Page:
Haste Makes Waste – Seattle Style

Seattle has been played by a disability activist who has worked extremely hard to have legislation passed that removed the use of special certificates for people with disabilities.  While this may seem like a great step forward in the name of social justice, in reality, it has caused people to lose employment hours and discriminates against people with disabilities by limiting choices and alternatives.

The old saying “haste makes waste” was very evident in the process that has occurred.  Information from concerned and involved stakeholders was blocked which made it impossible to collaborate with the Commission and the Office of Labor Standards with regards to the rule change. Several City of Seattle staffers questioned the urgency of the issue but continued to push this along at the rapid-fire rate the activist was insisting upon.

When the voices of those directly involved are silenced and actions are taken without their input, violations occur.  This is an all too common theme in issues related to those with disabilities – particularly those with intellectual/developmental disabilities.  It’s even more frustrating when this rebuff is done by a Commission that is there to advocate with and for those with disabilities.

This transcript sums up fairly well the response that I received to any inquiry or concern.  The Co-Chair alleges that I harassed and stalked him in addition to many other fabricated stories of what I have done.  This conversation was between a disabled community advocate and the Co-Chair of the Seattle Commission for People with Disabilities.   transcript between Cheryl Felak and Shaun Bickley May 2018

The law, as now written, actually discriminates against people with disabilities who would be able to get a job as “an apprentice, learner or messenger.” 

It is costly and time-consuming to hire and train anyone and employers may be even more wary of hiring a person with an intellectual/developmental disability.  Having the option of using a special certificate for a limited amount of time as a trial is an alternative that actually could have provided an opportunity for both employers and employees to “try out” a job without out a full investment for something they may not be sure would work out for either of them.  Having a time limit to the special certificate is a protection for the employee.

According to the Policy Manager of the Office of Labor Standards, the Minimum Wage ordinance prohibits our office from approving a special certificate  for any individual who meets the criteria of “an individual whose earning capacity is impaired by age or physical or mental deficiency or injury” regardless of the individual’s occupation.

It also needs to be noted that the Commission did not contact the City of Seattle Supported Employment Program for any information regarding supported employment.  The City of Seattle is recognized as a “best practice” and has received many awards for the work they do.  Supported Employment Brief Overview_2018 describes the City of Seattle Supported Employment program.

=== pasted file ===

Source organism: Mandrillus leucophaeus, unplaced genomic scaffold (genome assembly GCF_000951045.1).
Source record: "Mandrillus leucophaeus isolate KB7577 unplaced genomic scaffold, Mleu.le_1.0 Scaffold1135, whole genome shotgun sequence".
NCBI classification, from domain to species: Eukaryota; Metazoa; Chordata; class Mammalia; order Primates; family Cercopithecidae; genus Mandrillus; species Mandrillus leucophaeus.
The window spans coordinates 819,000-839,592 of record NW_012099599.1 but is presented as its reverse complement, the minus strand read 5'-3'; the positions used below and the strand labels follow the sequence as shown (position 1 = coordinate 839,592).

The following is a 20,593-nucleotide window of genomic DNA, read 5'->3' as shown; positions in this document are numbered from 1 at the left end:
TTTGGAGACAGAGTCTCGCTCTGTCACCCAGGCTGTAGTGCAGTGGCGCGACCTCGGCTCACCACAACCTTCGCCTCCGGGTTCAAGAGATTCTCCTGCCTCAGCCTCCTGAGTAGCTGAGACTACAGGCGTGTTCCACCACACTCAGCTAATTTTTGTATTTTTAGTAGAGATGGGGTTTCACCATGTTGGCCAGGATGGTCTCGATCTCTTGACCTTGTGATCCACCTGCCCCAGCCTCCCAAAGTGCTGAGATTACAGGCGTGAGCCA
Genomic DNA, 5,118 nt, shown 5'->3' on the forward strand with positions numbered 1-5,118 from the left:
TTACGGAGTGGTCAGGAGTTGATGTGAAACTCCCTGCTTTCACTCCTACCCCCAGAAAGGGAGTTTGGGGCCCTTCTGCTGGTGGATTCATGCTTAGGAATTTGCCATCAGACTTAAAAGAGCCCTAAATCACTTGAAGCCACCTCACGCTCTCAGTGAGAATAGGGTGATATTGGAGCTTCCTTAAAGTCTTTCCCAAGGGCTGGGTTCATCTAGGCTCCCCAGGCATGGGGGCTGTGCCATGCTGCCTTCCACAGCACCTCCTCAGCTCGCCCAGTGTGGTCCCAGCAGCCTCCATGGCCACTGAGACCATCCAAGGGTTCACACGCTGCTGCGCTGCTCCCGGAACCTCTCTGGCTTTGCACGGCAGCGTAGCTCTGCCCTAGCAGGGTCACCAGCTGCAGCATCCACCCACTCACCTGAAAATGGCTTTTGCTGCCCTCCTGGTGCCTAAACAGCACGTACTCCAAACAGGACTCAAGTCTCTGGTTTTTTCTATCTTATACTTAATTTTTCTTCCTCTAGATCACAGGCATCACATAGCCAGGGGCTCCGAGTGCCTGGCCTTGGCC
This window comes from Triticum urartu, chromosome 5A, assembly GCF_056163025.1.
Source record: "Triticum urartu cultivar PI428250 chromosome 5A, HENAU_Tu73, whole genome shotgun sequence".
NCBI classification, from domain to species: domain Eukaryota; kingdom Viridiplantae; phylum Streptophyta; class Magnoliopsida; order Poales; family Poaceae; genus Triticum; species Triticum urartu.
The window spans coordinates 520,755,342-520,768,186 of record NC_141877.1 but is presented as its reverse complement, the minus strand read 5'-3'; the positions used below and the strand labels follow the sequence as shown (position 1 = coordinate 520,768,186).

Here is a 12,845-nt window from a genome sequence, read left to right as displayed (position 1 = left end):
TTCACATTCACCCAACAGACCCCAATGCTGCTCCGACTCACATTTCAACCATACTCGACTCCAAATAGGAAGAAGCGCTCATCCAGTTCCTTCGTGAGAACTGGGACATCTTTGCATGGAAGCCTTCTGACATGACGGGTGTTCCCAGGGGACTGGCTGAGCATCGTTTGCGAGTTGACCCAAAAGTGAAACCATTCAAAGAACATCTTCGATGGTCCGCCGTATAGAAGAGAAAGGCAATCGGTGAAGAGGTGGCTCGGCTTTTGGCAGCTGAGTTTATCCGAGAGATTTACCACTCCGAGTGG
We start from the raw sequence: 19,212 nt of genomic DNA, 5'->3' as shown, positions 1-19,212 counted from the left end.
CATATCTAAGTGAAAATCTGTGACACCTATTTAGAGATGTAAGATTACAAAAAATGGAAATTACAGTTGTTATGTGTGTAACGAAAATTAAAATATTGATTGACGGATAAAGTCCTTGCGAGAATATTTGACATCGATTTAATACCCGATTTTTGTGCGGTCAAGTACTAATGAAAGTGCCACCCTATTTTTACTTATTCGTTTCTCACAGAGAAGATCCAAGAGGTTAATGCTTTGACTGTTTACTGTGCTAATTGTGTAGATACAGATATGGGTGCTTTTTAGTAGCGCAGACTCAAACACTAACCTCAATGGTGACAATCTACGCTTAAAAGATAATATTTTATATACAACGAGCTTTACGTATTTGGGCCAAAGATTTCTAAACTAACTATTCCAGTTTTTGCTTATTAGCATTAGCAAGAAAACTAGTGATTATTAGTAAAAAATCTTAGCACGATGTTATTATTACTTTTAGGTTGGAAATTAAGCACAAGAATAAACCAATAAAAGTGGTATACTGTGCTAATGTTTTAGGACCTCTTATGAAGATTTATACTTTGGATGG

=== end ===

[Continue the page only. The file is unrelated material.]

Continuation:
Some excerpts from City of Seattle Supported Employment Overview:

We customize each job by bundling a variety of entry-level duties into positions that individually match candidates’’ skills, which also allows your other employees to maximize their time.  The supported Employment program’s hallmark is its ability to design effective positions that adapt to individual human and organizational needs.

Job coaches provide training and coaching “support’ as needed for the supported employee.  Job coaches are a valuable resource for the entire workplace of a supported employee, and are available at no cost to an employer who hires a supported employee.  Coaches are dispatched from local community agencies that serve the employment-related needs of people with developmental disabilities.

How did the Seattle Commission for People with Disabilities totally ignore this program and employees?  One reason is that the Commission refused to communicate with anyone that had concerns or questions about their push for a rule change and legislation.

It’s too late now to change the law in Seattle but there is time to stop this activist from going statewide with this and causing more harm.

Seattle Minimum Wage and People with Disabilities describes some of the deceit, lies, and violations of the First Amendment practiced by The Seattle Commission for People with Disabilities in pursuing the law to eliminate special certificates.

If you are approached by Shaun Bickley (@lLeftistAutist on Twitter) to sign on to the campaign he has posted or circulated – please think it through and understand what is missing in this campaign – mainly planning, transition, funding, collaboration and sustainability for disabled employees and our community.

Shaun Bickley campaign to end subminimum wage in Washington State July 2018

 

I got the city to ban subminimum wage